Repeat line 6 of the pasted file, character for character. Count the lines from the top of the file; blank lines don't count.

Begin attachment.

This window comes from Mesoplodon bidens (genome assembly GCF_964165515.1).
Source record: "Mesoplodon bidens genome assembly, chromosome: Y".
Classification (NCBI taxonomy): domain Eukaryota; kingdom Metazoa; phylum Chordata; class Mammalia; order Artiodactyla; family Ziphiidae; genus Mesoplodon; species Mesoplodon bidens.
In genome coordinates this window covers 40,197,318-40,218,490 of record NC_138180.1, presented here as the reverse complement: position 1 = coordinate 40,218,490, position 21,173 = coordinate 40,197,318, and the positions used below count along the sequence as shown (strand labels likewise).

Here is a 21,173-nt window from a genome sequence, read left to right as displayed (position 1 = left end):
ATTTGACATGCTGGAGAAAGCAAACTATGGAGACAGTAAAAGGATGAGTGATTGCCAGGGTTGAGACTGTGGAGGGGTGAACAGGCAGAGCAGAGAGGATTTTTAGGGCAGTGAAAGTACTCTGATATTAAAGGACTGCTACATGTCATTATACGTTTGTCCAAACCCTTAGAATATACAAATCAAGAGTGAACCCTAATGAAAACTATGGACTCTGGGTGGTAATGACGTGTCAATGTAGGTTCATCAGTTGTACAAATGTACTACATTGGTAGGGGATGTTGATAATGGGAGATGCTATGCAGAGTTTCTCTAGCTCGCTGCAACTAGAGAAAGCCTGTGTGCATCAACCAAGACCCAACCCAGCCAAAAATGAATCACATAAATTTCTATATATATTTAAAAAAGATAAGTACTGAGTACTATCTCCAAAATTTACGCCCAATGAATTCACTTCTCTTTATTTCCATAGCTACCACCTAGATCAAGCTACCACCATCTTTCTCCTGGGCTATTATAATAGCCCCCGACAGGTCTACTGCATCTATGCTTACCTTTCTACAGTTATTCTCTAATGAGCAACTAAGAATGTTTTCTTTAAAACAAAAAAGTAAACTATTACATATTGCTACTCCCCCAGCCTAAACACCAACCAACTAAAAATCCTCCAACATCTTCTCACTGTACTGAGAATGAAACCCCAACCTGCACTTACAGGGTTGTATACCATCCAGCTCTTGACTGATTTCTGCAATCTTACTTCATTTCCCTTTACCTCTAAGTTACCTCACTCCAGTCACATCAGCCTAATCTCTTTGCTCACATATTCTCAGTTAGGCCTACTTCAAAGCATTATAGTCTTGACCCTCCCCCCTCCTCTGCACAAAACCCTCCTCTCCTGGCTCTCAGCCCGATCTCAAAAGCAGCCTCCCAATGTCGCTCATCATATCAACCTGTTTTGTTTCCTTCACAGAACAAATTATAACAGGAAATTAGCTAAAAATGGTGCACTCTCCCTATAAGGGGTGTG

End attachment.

ATTTGACATGCTGGAGAAAGCAAACTATGGAGACAGTAAAAGGATGAGTGATTGCCAGGGTTGAGACTGTGGAGGGGTGAACAGGCAGAGCAGAGAGGATTTTTAGGGCAGTGAAAGTACTCTGATATTAAAGGACTGCTACATGTCATTATACGTTTGTCCAAACCCTTAGAATATACAAATCAAGAGTGAACCCTAATGAAAACTATGGACTCTGGGTGGTAATGACGTGTCAATGTAGGTTCATCAGTTGTACAAATGTACTACATTGGTAGGGGATGTTGATAATGGGAGATGCTATGCAGAGTTTCTCTAGCTCGCTGCAACTAGAGAAAGCCTGTGTGCATCAACCAAGACCCAACCCAGCCAAAAATGAATCACATAAATTTCTATATATATTTAAAAAAGATAAGTACTGAGTACTATCTCCAAAATTTACGCCCAATGAATTCACTTCTCTTTATTTCCATAGCTACCACCTAGATCAAGCTACCACCATCTTTCTCCTGGGCTATTATAATAGCCCCCGACAGGTCTACTGCATCTATGCTTACCTTTCTACAGTTATTCTCTAATGAGCAACTAAGAATGTTTTCTTTAAAACAAAAAAGTAAACTATTACATATTGCTACTCCCCCAGCCTAAACACCAACCAACTAAAAATCCTCCAACATCTTCTCACTGTACTGAGAATGAAACCCCAACCTGCACTTACAGGGTTGTATACCATCCAGCTCTTGACTGATTTCTGCAATCTTACTTCATTTCCCTTTACCTCTAAGTTACCTCACTCCAGTCACATCAGCCTAATCTCTTTGCTCACATATTCTCAGTTAGGCCTACTTCAAAGCATTATAGTCTTGACCCTCCCCCCTCCTCTGCACAAAACCCTCCTCTCCTGGCTCTCAGCCCGATCTCAAAAGCAGCCTCCCAATGTCGCTCATCATATCAACCTGTTTTGTTTCCTTCACAGAACAAATTATAACAGGAAATTAGCTAAAAATGGTGCACTCTCCCTATAAGGGGTGTG